Could some of us be confusing ‘recommended’ with ‘must’? ‘might happen’ with ‘will happen’?
    I certainly heard/read that 35lbs gain was in the upper limit of the RECOMMENDED pregnancy weight gain, that no TV/videos is RECOMMENDED for <2yr olds, and that 12 months is when MOST children take their first steps (specialist might be called if no steps by 18 months).

    Where on Earth does this hysteria appear? I actively sought out this kind of information and never encountered the hysteria described here. If it's so pervasive, how am I so completely missing it?

  31. dmd April 10, 2010 at 2:23 am #

    @ Alison, the hysteria is definitely there and is not hidden at all. You must just be lucky to have missed it. The hysteria is in the parenting books (What to Expect When You’re Expecting and their ilk), parenting magazines, and parenting websites/blogs. Even if you don’t read all those books, mags, and sites, if friends, coworkers, and family do, then they are the ones who can be liable to push that guilt in. It’s presented as more than “recommended.” The way these things are written and marketed, it’s designed to make you feel like an utter failure or the “worst mom in America” (I know, title taken) if you don’t follow the advice which, of course, is frequently conflicting.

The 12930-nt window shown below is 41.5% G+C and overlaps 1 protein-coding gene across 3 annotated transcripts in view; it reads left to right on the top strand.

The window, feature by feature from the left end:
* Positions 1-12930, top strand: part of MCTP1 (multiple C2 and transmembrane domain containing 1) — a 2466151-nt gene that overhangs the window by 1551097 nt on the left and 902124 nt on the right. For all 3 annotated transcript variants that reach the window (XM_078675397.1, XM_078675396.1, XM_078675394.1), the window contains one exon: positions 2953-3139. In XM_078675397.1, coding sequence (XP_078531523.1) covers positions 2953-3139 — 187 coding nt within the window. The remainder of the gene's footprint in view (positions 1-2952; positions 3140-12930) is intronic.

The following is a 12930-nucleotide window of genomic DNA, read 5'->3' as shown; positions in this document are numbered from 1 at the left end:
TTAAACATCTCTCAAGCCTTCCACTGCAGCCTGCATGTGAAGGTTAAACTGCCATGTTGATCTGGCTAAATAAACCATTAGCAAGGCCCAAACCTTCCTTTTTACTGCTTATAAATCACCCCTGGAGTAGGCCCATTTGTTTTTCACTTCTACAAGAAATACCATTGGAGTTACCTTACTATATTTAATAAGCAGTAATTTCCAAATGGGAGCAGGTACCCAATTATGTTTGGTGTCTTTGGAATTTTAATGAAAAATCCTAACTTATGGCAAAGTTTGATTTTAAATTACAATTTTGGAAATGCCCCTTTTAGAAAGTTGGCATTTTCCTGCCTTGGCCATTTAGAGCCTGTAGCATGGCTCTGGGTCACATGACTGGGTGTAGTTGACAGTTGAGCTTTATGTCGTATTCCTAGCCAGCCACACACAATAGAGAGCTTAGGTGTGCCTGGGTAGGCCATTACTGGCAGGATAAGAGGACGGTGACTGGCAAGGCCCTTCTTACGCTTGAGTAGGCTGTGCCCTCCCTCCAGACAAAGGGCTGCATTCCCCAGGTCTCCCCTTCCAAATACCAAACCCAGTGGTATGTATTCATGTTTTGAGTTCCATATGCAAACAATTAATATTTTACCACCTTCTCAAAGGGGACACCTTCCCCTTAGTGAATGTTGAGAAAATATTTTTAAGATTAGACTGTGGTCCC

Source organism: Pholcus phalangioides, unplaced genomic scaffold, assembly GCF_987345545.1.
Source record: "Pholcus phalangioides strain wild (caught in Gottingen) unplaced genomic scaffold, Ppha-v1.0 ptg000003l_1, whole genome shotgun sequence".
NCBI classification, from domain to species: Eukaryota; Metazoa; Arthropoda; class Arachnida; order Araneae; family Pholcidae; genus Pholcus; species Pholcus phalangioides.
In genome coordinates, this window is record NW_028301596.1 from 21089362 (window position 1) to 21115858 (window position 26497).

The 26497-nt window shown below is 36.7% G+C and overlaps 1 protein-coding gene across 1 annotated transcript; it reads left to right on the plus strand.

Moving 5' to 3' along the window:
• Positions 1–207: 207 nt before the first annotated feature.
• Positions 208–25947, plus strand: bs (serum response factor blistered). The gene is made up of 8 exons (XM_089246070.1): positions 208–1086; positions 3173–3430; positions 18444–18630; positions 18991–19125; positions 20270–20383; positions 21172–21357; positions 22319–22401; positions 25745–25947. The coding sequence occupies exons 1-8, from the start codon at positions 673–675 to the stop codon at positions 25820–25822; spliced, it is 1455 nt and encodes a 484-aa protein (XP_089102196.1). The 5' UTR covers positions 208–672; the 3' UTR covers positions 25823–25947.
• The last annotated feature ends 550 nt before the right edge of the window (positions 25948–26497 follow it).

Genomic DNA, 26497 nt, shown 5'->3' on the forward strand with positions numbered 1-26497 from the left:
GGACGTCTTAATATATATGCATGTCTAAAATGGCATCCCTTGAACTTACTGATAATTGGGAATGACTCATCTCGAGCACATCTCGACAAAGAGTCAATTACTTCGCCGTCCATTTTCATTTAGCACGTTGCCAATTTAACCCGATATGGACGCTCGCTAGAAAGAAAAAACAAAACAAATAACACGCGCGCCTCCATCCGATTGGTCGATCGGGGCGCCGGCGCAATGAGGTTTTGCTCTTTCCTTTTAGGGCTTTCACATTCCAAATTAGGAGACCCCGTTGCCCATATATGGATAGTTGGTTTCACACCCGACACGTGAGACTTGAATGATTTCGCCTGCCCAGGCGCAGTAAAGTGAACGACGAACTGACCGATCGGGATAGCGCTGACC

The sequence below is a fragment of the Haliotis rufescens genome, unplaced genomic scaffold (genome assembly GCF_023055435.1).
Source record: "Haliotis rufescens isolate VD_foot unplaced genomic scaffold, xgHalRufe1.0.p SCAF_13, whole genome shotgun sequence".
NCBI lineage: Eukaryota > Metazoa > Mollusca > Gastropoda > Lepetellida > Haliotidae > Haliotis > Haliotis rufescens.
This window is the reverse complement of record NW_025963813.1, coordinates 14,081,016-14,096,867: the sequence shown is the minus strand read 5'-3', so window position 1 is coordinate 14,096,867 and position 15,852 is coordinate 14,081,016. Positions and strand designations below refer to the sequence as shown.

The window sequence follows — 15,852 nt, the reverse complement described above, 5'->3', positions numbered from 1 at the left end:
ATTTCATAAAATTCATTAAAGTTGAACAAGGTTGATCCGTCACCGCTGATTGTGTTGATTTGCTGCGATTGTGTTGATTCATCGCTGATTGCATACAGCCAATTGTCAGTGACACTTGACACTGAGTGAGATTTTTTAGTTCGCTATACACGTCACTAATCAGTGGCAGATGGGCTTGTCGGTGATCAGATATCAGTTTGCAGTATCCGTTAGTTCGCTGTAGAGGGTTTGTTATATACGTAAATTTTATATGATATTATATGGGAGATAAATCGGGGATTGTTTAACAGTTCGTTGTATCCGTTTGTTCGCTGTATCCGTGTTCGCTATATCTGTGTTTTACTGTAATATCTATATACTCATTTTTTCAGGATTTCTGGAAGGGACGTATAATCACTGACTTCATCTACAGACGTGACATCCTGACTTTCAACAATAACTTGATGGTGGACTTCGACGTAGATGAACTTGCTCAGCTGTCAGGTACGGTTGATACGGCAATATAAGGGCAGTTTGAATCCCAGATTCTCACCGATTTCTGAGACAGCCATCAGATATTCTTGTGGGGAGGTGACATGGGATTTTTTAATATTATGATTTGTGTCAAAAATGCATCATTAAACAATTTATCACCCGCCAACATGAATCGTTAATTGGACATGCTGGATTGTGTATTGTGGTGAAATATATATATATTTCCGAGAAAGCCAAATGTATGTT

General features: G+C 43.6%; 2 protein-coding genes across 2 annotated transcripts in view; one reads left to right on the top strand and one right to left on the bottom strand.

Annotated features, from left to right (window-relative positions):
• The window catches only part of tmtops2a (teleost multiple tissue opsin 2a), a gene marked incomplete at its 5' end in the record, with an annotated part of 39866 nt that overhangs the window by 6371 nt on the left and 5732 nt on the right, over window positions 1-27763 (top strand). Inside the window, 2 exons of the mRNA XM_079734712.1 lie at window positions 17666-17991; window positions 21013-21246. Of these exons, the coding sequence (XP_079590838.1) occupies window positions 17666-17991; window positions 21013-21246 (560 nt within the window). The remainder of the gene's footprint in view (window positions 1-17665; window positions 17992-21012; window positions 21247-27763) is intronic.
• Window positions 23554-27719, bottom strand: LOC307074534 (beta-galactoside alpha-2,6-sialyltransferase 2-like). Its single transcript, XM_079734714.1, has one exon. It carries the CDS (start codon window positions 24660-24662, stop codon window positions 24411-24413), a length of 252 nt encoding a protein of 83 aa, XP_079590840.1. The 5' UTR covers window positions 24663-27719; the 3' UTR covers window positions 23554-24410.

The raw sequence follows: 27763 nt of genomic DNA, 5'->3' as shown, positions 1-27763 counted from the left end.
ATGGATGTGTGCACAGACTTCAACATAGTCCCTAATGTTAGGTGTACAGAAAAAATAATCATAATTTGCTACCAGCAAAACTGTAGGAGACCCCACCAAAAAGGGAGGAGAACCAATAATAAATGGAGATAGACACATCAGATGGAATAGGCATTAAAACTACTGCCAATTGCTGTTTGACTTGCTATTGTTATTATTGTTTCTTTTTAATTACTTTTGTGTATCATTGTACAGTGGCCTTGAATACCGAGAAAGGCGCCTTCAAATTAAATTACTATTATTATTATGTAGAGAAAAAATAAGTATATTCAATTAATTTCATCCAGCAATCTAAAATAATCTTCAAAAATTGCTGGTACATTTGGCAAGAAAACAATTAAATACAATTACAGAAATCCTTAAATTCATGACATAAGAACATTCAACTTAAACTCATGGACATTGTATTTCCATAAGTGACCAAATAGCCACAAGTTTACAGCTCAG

Take the TV thing. Yes, no TV is recommended for kids under 2. And if it stopped there, that would be fine. But if you read on, you begin to feel like your child is doomed to fail for watching the Wiggles at one and a half. The articles on this make you feel like your child, once a potential Einstein, will now be limited to working at McDonalds because Barney turned his brain to sludge before he hit pre-K.

    You are a strong, strong woman if all this stuff does not affect you. Even when you know you are doing the right thing for your particular family, when your neighbor, your coworker, and your sister all say “Really, you’re not ______” it’s hard not to feel like you’ve gone down the wrong path.

    And if someone tells me 35 lbs is the upper limit of recommended weight gain and I’ve gained 50 lbs, not many women could feel delighted over that!

  32. SKL April 10, 2010 at 2:50 am #